Kinds of Rabbits: Silver Fox Rabbit

Heritage breed – Silver Fox Rabbit – strikes a chord with Missouri couple.

| July/August 2010

  • Silver Fox Rabbit
    Rubbing its face and whiskers must mean this blue Silver Fox Rabbit feels right at home at the National Zoo.
    courtesy Mehgan Murphy/Smithsonian's National Zoo
  • Standing Silver Fox Rabbit
    A blue Silver Fox Rabbit explores its new home at the Smithsonian's National Zoo.
    courtesy Mehgan Murphy/Smithsonian's National Zoo
  • Nuzzling Silver Fox Rabbits
    Nuzzling noses, these black Silver Fox Rabbits settle into their home at the Smithsonian's National Zoo.
    courtesy Mehgan Murphy/Smithsonian's National Zoo
  • Nursing Silver Fox Rabbit
    Silver Fox Rabbit kits are barely a handful.
    courtesy Eric Tudor

  • Silver Fox Rabbit
  • Standing Silver Fox Rabbit
  • Nuzzling Silver Fox Rabbits
  • Nursing Silver Fox Rabbit

When we decided to get into raising rabbits, it seemed logical to consider helping preserve a rare heritage breed at the same time. Our reasoning went something like this: Most likely, heritage rabbits will eat the same amount of food and take up the same amount of space as any other rabbit, so why not keep some classic genes alive? It turns out we were right, and with the American Livestock Breeds Conservancy’s help, we were put on the path to preserving the Silver Fox, a rare rabbit breed, indeed.

The closest Silver Fox breeder we could find was in Wisconsin, and like many others, we were put on a “waiting list” for several months. We had decided upon a trio consisting of a buck and two does to start our breeding program.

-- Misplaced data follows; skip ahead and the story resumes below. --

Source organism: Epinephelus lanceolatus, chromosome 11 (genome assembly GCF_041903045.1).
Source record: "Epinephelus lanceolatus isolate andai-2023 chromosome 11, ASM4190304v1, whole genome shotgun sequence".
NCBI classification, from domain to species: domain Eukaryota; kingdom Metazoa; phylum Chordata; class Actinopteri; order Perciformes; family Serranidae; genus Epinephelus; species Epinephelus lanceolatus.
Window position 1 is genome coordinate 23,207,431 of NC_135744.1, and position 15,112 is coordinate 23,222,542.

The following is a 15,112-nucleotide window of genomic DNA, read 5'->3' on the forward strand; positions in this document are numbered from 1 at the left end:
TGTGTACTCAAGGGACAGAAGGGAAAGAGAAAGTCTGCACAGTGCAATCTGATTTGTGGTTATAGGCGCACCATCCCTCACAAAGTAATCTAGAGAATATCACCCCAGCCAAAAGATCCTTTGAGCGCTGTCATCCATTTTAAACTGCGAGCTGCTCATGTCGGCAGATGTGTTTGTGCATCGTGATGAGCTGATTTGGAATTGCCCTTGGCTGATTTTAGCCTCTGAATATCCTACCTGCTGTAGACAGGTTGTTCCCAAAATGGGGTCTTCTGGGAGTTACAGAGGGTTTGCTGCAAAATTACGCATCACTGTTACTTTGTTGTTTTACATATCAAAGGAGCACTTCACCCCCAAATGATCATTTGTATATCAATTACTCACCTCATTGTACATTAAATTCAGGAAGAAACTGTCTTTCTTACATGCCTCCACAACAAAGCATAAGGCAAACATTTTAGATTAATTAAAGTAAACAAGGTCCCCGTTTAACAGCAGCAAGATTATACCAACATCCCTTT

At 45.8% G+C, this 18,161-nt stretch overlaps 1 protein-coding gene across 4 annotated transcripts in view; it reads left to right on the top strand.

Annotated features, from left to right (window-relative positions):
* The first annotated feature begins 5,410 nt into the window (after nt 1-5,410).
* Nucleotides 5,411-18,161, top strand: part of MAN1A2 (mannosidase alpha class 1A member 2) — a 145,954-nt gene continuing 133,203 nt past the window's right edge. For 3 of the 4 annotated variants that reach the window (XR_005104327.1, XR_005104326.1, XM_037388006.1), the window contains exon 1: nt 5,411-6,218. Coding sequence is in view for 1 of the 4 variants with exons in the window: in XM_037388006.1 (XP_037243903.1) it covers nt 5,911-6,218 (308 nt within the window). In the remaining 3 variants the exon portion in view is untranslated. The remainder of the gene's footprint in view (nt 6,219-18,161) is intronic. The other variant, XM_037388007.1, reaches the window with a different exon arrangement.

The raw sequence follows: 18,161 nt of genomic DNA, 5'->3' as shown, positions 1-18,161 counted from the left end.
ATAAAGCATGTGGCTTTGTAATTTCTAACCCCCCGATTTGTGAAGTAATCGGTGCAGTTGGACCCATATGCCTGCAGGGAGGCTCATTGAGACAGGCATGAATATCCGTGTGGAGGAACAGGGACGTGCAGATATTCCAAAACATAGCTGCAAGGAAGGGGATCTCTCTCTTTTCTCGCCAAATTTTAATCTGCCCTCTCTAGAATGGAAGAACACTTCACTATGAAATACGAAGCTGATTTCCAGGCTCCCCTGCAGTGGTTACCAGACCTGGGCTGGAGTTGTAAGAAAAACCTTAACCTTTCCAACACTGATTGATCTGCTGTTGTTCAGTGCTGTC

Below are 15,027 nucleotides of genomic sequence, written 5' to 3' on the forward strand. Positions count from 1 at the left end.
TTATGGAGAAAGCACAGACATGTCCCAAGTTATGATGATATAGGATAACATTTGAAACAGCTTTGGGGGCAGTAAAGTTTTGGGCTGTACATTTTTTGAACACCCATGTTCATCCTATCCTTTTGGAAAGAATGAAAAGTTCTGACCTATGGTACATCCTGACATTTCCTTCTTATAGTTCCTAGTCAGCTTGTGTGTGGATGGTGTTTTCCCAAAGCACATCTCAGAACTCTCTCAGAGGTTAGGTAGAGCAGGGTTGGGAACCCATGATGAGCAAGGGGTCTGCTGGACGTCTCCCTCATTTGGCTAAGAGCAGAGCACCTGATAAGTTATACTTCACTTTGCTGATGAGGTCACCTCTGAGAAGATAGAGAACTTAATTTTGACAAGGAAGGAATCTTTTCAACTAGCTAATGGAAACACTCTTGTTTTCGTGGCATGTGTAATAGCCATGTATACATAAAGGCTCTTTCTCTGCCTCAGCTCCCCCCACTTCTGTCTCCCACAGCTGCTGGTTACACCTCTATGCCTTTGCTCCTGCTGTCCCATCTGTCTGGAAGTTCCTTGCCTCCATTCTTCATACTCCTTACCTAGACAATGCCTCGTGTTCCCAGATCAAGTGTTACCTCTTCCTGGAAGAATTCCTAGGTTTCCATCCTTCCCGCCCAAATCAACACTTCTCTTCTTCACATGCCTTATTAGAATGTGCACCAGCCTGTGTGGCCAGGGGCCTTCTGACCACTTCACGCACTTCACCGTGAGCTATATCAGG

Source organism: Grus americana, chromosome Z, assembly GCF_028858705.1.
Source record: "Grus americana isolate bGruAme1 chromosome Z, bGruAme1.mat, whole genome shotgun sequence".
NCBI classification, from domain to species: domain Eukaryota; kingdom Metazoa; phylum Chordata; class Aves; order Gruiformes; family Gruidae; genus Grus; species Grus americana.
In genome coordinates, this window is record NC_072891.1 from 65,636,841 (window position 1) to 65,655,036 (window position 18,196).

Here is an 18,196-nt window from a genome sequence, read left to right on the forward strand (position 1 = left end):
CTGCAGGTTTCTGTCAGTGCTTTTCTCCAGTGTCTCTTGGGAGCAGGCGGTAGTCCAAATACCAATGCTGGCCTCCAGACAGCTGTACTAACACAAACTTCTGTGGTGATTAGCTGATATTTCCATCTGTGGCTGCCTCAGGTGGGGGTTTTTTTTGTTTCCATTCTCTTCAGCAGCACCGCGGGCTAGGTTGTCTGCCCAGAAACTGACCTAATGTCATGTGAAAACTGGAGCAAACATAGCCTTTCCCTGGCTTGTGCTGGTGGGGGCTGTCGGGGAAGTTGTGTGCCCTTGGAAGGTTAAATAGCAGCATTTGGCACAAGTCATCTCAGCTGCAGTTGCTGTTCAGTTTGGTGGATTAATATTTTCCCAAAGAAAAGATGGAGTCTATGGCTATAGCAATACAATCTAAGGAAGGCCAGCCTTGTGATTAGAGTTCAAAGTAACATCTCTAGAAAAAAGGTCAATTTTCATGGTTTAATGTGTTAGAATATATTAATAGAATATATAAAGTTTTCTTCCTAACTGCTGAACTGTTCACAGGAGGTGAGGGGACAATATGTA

After several months and a drive of a few hundred miles, we returned with our first Silver Fox Rabbits. Months later, the first litter of six kits arrived, and at that point we realized we had answered our calling to help preserve a magnificent, rare breed for future generations. It has been nonstop showing, sharing and expanding ever since. 

Saving the silver

Named for its coarse coat, the Silver Fox’s 1½- to 2-inch-long fur stands up when stroked from tail to head. This so-called no-fly-back characteristic combined with white guard hairs causes the coat to resemble that of the Arctic Silver Fox. Once quite popular, the Silver Fox’s current status is listed as critical by the ALBC, due to fewer than 200 registrations in the United States and a global population of fewer than 2,000.

The Silver Fox Rabbit was the second rabbit to be truly American-bred, with the first being the American Blue. What is known about Silver Fox origins is that the breed was developed in the 1920s by W.B. Garland of North Canton, Ohio. Garland had an unusual black Checkered Giant doe with a large number of white hairs scattered over her body, and it is believed that he initially bred this female with an English Silver buck. Garland’s purpose was to develop a practical-sized breed that had the blocky shape and fur texture of the English Silver, but with flecks on the fur.

After many failed attempts, a successful mating occurred between an English Silver buck and the black Checkered Giant doe. From the first litter, the largest buck was bred back to his mother, and the largest does were bred back to their father. With about 40 hutches, and after 14 years of consistent culling, Garland had a rabbit that bred true to type and color and was the first rabbit of its day to dress out at a pound under its live weight.

5/8/2018 6:34:30 PM

Looks just like the rabbit at my front door the other morning in Manchester, Kentucky



September 12-13, 2019
Seven Springs, Pennsylvania

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